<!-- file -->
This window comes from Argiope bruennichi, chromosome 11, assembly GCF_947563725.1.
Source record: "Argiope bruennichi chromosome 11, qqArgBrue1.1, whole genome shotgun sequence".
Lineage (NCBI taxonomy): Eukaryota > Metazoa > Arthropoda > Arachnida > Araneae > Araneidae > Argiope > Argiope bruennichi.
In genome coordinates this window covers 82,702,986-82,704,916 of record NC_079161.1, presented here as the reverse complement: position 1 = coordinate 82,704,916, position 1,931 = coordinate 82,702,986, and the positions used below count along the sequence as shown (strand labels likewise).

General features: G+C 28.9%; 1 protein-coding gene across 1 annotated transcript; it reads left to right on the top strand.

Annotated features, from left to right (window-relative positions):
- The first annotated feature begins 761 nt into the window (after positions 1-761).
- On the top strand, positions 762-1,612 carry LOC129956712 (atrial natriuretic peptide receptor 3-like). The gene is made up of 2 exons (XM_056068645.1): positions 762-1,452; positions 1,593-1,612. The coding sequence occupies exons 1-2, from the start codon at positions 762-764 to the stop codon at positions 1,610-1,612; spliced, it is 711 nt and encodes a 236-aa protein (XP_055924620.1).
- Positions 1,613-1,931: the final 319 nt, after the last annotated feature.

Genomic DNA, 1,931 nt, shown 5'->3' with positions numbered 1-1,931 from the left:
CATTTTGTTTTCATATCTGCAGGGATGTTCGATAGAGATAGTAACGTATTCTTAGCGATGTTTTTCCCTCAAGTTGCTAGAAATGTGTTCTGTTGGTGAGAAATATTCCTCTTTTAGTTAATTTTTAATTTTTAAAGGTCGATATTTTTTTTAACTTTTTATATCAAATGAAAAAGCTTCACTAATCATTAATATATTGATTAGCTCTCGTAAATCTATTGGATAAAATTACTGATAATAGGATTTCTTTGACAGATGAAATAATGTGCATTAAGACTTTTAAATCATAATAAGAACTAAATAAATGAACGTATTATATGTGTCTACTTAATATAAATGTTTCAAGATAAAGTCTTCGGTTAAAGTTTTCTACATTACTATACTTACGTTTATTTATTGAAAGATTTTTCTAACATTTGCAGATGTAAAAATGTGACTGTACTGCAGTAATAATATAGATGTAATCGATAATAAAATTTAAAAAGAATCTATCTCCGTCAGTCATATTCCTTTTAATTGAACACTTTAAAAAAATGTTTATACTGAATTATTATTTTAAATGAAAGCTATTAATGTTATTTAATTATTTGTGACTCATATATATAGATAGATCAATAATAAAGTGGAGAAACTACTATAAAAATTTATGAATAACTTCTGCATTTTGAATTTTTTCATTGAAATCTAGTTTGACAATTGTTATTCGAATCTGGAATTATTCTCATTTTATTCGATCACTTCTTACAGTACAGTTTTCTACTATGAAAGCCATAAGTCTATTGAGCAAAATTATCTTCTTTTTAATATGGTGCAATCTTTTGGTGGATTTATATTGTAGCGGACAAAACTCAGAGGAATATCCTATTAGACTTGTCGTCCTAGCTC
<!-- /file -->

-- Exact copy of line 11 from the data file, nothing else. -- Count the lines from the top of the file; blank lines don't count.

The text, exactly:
CATTTTGTTTTCATATCTGCAGGGATGTTCGATAGAGATAGTAACGTATTCTTAGCGATGTTTTTCCCTCAAGTTGCTAGAAATGTGTTCTGTTGGTGAGAAATATTCCTCTTTTAGTTAATTTTTAATTTTTAAAGGTCGATATTTTTTTTAACTTTTTATATCAAATGAAAAAGCTTCACTAATCATTAATATATTGATTAGCTCTCGTAAATCTATTGGATAAAATTACTGATAATAGGATTTCTTTGACAGATGAAATAATGTGCATTAAGACTTTTAAATCATAATAAGAACTAAATAAATGAACGTATTATATGTGTCTACTTAATATAAATGTTTCAAGATAAAGTCTTCGGTTAAAGTTTTCTACATTACTATACTTACGTTTATTTATTGAAAGATTTTTCTAACATTTGCAGATGTAAAAATGTGACTGTACTGCAGTAATAATATAGATGTAATCGATAATAAAATTTAAAAAGAATCTATCTCCGTCAGTCATATTCCTTTTAATTGAACACTTTAAAAAAATGTTTATACTGAATTATTATTTTAAATGAAAGCTATTAATGTTATTTAATTATTTGTGACTCATATATATAGATAGATCAATAATAAAGTGGAGAAACTACTATAAAAATTTATGAATAACTTCTGCATTTTGAATTTTTTCATTGAAATCTAGTTTGACAATTGTTATTCGAATCTGGAATTATTCTCATTTTATTCGATCACTTCTTACAGTACAGTTTTCTACTATGAAAGCCATAAGTCTATTGAGCAAAATTATCTTCTTTTTAATATGGTGCAATCTTTTGGTGGATTTATATTGTAGCGGACAAAACTCAGAGGAATATCCTATTAGACTTGTCGTCCTAGCTC